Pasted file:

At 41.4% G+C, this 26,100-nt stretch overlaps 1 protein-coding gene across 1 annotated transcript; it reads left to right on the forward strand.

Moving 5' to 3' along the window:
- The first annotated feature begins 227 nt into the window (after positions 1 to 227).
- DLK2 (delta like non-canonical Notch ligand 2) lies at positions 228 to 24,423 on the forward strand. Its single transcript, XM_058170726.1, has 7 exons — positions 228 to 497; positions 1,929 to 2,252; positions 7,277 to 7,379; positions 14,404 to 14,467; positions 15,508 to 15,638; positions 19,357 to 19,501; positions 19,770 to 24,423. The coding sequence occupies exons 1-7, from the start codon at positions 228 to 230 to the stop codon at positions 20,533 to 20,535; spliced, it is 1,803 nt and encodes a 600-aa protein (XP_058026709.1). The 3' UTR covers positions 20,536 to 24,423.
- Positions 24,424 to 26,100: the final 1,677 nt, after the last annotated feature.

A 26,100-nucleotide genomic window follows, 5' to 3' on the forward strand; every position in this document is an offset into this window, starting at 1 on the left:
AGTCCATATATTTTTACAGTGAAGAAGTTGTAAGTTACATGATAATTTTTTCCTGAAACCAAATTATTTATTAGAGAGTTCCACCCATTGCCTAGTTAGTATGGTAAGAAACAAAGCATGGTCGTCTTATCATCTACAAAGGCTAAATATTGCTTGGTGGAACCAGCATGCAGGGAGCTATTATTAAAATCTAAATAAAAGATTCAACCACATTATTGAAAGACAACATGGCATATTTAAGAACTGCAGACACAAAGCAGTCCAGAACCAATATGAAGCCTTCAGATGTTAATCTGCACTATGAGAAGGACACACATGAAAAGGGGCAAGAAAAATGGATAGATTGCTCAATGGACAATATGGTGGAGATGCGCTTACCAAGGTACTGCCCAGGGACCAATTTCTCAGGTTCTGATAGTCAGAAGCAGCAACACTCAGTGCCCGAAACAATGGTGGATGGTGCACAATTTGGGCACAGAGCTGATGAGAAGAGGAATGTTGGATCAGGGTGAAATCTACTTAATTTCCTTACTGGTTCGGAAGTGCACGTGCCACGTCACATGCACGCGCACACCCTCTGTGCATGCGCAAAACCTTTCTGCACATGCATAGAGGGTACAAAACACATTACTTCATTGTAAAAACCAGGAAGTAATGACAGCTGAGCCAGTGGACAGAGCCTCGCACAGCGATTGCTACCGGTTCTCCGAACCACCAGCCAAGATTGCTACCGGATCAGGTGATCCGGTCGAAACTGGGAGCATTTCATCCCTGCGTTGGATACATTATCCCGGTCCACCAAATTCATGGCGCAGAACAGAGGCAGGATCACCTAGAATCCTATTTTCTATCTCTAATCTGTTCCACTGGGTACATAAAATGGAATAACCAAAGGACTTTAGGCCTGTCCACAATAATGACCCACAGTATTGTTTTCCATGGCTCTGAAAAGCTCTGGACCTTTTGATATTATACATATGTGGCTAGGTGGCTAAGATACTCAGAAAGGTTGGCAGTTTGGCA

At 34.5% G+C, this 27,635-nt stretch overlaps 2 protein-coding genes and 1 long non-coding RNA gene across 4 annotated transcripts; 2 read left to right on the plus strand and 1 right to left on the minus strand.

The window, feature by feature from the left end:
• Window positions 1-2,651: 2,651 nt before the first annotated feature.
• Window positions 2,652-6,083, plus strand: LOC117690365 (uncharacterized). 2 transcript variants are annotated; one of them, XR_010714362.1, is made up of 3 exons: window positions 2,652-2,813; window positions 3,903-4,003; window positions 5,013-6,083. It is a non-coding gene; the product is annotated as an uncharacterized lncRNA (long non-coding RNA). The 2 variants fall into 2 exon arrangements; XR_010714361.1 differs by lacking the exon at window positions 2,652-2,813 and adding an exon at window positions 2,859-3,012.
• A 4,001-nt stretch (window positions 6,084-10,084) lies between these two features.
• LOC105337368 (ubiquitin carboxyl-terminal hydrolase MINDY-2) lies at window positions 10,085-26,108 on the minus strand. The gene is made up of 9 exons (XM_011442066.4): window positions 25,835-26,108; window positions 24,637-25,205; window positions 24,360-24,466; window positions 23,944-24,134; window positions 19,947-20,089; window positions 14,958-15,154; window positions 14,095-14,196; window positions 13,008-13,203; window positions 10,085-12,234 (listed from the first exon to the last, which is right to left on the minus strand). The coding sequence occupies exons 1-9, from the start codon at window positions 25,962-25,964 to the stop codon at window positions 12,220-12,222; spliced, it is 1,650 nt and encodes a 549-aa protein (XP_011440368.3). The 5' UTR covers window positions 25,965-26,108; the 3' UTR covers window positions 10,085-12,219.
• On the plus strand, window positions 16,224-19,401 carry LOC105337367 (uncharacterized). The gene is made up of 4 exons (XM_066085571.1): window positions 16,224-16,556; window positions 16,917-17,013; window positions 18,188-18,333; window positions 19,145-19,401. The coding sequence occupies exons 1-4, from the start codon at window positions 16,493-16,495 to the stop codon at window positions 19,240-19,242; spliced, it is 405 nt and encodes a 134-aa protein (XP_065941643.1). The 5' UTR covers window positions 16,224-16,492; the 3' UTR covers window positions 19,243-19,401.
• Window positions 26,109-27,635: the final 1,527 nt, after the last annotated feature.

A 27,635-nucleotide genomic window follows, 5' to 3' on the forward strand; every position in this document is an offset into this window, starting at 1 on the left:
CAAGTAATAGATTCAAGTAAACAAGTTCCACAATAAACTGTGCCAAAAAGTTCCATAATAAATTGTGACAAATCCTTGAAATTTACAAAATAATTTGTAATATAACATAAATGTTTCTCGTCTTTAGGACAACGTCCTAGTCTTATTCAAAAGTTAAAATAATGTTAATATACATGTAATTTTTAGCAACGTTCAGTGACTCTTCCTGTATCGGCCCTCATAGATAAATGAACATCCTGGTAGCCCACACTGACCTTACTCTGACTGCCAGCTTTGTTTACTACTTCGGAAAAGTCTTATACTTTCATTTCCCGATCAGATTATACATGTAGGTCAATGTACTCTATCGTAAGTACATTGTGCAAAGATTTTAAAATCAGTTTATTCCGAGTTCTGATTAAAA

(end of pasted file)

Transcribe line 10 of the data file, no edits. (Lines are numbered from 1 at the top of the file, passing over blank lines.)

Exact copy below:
• Window positions 1-2,651: 2,651 nt before the first annotated feature.